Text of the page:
Two separate illustrations of an animal head and a fire on a mountain

Lord of the Flies

by William Golding

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Please explain the two deaths, Piggy's and Simon's, in Lord of the Flies by William Golding.

In Lord of the Flies by William Golding, Piggy dies after he asks whether it is better to have rules or hunt and kill. After asking this question, Roger rolls a boulder onto him. Simon dies after his conversation with the Lord of the Flies, when he finds out the beast is inside all the boys. Excited by their hunt, the other boys kill Simon as he tries to explain his finding.

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Towards the end of chapter 8, Simon is viciously murdered by the group of boys during a severe tropical storm. After Simon climbs the mountain and discovers that the beast is actually the decaying corpse of a dead paratrooper, he travels across the island to inform the boys of his new discovery. When Simon arrives on the beach, the boys are engaged in a frenzied ritual dance.

The boys form a circle and begin chanting "Kill the beast! Cut his throat! Spill his blood!" as Simon stumbles out of the forest. In the midst of the chaotic dance, the boys mistake Simon for the beast and brutally murder him. The boys completely embrace their savage nature by violently beating Simon. Simon is defenseless against their attack, and the boys tear at his flesh and stab him to death. Following the murder, Simon's body is surrounded by beautiful phosphorescent creatures and gently carried out to sea. The tranquil atmosphere of Simon's final journey into the sea corresponds to his Christ-like characterization and eases the suspense of the previous violent scene.

Piggy dies in chapter 11 when he attempts to retrieve his stolen glasses. After Ralph demands that the savages return Piggy's glasses and scuffles with Jack, Piggy holds onto the conch and begins to shout at the tribe of savages. Piggy asks,

Which is better—to have rules and agree, or to hunt and kill?...Which is better, law and rescue, or hunting and breaking things up?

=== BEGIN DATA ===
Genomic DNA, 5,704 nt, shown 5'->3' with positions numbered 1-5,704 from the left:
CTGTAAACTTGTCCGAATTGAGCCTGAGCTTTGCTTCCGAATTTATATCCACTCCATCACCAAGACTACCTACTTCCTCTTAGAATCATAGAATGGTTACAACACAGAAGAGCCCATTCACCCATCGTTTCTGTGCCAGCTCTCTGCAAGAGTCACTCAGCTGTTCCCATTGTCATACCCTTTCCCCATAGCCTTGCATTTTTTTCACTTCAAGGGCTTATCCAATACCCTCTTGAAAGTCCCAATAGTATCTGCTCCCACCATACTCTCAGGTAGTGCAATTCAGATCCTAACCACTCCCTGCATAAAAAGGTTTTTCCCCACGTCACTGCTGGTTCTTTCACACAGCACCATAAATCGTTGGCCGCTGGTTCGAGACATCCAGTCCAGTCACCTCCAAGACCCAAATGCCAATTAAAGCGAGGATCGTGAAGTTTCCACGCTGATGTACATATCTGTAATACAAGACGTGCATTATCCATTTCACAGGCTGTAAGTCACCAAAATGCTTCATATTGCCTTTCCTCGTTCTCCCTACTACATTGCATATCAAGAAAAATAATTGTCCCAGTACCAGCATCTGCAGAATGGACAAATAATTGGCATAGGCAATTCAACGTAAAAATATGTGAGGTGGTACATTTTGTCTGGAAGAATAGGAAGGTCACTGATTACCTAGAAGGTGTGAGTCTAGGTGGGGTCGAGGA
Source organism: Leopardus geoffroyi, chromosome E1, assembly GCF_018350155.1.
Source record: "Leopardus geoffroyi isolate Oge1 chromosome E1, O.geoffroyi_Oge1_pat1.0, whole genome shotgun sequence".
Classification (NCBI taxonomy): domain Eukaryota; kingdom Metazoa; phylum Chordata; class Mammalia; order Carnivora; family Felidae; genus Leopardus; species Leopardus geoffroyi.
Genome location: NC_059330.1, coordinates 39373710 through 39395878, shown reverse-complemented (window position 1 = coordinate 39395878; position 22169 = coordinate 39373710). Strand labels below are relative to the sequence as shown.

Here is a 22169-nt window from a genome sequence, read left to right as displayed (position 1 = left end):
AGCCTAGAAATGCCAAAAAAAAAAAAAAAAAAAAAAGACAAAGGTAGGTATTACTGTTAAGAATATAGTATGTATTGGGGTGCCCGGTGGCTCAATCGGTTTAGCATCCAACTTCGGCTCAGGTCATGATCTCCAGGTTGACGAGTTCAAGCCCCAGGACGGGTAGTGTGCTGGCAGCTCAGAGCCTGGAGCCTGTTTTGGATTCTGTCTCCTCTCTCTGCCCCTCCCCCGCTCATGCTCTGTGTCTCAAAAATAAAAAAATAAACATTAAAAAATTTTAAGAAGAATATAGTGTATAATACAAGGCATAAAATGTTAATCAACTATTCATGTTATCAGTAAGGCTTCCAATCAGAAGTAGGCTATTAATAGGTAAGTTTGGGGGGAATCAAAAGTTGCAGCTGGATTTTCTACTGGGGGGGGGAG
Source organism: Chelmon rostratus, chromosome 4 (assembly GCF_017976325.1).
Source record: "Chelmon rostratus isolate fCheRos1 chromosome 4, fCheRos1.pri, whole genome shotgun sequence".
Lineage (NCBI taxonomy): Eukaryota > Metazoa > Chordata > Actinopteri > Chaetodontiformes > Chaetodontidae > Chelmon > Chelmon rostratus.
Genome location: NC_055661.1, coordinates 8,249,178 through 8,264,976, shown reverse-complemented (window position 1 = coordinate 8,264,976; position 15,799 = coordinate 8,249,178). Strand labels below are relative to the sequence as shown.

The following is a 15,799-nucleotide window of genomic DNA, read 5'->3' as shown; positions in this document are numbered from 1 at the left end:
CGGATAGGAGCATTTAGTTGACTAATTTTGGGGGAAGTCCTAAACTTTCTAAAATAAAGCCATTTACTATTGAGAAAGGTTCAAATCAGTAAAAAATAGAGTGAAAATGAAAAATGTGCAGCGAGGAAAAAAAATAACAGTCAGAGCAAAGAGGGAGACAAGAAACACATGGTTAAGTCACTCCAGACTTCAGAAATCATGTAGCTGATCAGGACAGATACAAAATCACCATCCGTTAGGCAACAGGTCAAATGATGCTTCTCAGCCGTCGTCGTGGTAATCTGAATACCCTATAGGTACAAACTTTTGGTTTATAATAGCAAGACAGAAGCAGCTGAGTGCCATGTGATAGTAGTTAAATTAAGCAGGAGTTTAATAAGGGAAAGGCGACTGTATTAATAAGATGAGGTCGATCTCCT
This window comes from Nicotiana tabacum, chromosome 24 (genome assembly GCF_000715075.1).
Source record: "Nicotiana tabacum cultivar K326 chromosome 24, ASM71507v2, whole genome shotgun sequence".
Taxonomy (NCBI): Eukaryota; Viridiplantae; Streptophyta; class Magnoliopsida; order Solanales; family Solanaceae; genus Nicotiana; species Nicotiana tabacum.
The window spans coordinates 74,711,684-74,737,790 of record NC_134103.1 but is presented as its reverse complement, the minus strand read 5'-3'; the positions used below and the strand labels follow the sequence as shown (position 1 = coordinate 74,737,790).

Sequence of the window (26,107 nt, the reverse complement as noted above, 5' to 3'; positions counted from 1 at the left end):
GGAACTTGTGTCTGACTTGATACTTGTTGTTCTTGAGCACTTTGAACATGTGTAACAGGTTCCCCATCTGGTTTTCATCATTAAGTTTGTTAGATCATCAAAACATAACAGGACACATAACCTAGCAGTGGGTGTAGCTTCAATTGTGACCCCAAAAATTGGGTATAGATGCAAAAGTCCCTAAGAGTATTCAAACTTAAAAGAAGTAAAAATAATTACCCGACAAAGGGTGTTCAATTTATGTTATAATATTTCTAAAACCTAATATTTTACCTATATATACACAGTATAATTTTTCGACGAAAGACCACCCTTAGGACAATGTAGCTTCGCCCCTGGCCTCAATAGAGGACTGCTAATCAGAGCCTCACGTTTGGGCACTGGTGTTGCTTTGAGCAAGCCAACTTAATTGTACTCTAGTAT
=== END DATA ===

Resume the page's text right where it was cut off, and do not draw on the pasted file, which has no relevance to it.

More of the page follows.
Suddenly, Roger dislodges a massive boulder from the top of Castle Rock, which rolls off the precipice, striking Piggy "from chin to knee." The violent impact instantly kills Piggy and sends his body flying through the air. Piggy's lifeless body lands on a square red rock in the sea, and brain matter pours out of his head. Powerful waves then suck his body away, and Piggy disappears into the sea. The brutal nature of Piggy's death coupled with the destruction of the conch illustrates that all hope is lost, and anarchy reigns supreme.

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There are actually three deaths in William Golding's novel Lord of the Flies, but the two you mention can be classified as murders and are therefor more egregious. The first death is the little boy with the mulberry birthmark who is inadvertently killed in an out-of-control fire in chapter two; Simon's death borders on accidental but Piggy's death is flagrant murder.

Simon is killed on a dark, stormy night after he has discovered the truth about the beast from the Lord of the Flies. He is weak and exhausted, but he wants to tell the others that the beast is in all of them, is part of them. He crawls through the dense foliage to get to the spot on the mountain where the boys have all gathered to celebrate a successful hunt and eat meat. 

The boys have all gathered into a circle and begin to chant the same words as they do on a hunt: “Kill the beast! Cut...

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his throat! Spill his blood! Do him in!” Some ofthe littluns assume the role of a pig and a kind of a mock hunt ensues. The lightning, thunder, and rain are crashing around them, and it is clear the boys who are chanting in a circle have gotten caught up in the atmosphere and emotion of their setting--and then Simon appears, crawling out of the woods in the dark. He crawls to the center of the circle and tries to talk to them, but his words are unintelligible to them and they do not listen.

The sticks fell and the mouth of the new circle crunched and screamed. The beast was on its knees in the center, its arms folded over its face. It was crying out against the abominable noise something about a body on the hill. The beast struggled forward, broke the ring and fell over the steep edge of the rock to the sand by the water. At once the crowd surged after it, poured down the rock, leapt on to the beast, screamed, struck, bit, tore. There were no words, and no movements but the tearing of teeth and claws.... Presently the heap broke up and figures staggered away. Only the beast lay still, a few yards from the sea. Even in the rain they could see how small a beast it was; and already its blood was staining the sand.

Simon is dead, killed by the other boys, and the next day only Ralph seems to feel any sense of responsibility or remorse for this act.

While Simon's death was an accident, Piggy's was not. When Jack comes and steals Piggy's glasses one night, Piggy has had enough. While he has always been afraid of Jack--and probably still is, to some extent--he is ready to fight back. It is not going to be a fair fight, however, because Piggy can barely see and, though he has Ralph and the conch, Jack has a tribe of savages who no longer recognize the authority of the conch. 

Piggy asks “Which is better—to have rules and agree, or to hunt and kill?” It is not a difficult question for Jack, and he allows Roger to lever a boulder to drop on Piggy, smashing both the boy and the conch. 

When the naval officer arrives to rescue the boys, Ralph 

Ralph wept for the end of innocence, the darkness of man’s heart, and the fall through the air of the true, wise friend called Piggy.

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